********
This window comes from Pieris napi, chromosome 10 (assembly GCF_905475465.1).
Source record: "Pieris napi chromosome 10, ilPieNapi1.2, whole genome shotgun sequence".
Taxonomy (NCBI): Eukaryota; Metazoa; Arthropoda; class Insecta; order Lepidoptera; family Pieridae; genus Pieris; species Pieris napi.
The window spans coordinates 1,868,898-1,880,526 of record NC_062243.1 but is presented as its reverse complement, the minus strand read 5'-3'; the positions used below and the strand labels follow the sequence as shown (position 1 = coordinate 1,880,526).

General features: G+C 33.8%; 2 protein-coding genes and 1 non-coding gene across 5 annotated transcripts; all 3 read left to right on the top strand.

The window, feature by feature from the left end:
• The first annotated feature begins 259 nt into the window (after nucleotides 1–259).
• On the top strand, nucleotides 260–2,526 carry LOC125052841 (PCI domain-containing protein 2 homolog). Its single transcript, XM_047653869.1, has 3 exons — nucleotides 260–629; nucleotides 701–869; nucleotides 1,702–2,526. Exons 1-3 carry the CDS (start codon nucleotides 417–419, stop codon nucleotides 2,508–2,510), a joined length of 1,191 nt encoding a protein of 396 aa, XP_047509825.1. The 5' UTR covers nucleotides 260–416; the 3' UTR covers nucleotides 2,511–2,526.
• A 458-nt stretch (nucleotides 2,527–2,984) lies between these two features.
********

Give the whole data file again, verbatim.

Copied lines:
This window comes from Pieris napi, chromosome 10 (assembly GCF_905475465.1).
Source record: "Pieris napi chromosome 10, ilPieNapi1.2, whole genome shotgun sequence".
Taxonomy (NCBI): Eukaryota; Metazoa; Arthropoda; class Insecta; order Lepidoptera; family Pieridae; genus Pieris; species Pieris napi.
The window spans coordinates 1,868,898-1,880,526 of record NC_062243.1 but is presented as its reverse complement, the minus strand read 5'-3'; the positions used below and the strand labels follow the sequence as shown (position 1 = coordinate 1,880,526).

General features: G+C 33.8%; 2 protein-coding genes and 1 non-coding gene across 5 annotated transcripts; all 3 read left to right on the top strand.

The window, feature by feature from the left end:
• The first annotated feature begins 259 nt into the window (after nucleotides 1–259).
• On the top strand, nucleotides 260–2,526 carry LOC125052841 (PCI domain-containing protein 2 homolog). Its single transcript, XM_047653869.1, has 3 exons — nucleotides 260–629; nucleotides 701–869; nucleotides 1,702–2,526. Exons 1-3 carry the CDS (start codon nucleotides 417–419, stop codon nucleotides 2,508–2,510), a joined length of 1,191 nt encoding a protein of 396 aa, XP_047509825.1. The 5' UTR covers nucleotides 260–416; the 3' UTR covers nucleotides 2,511–2,526.
• A 458-nt stretch (nucleotides 2,527–2,984) lies between these two features.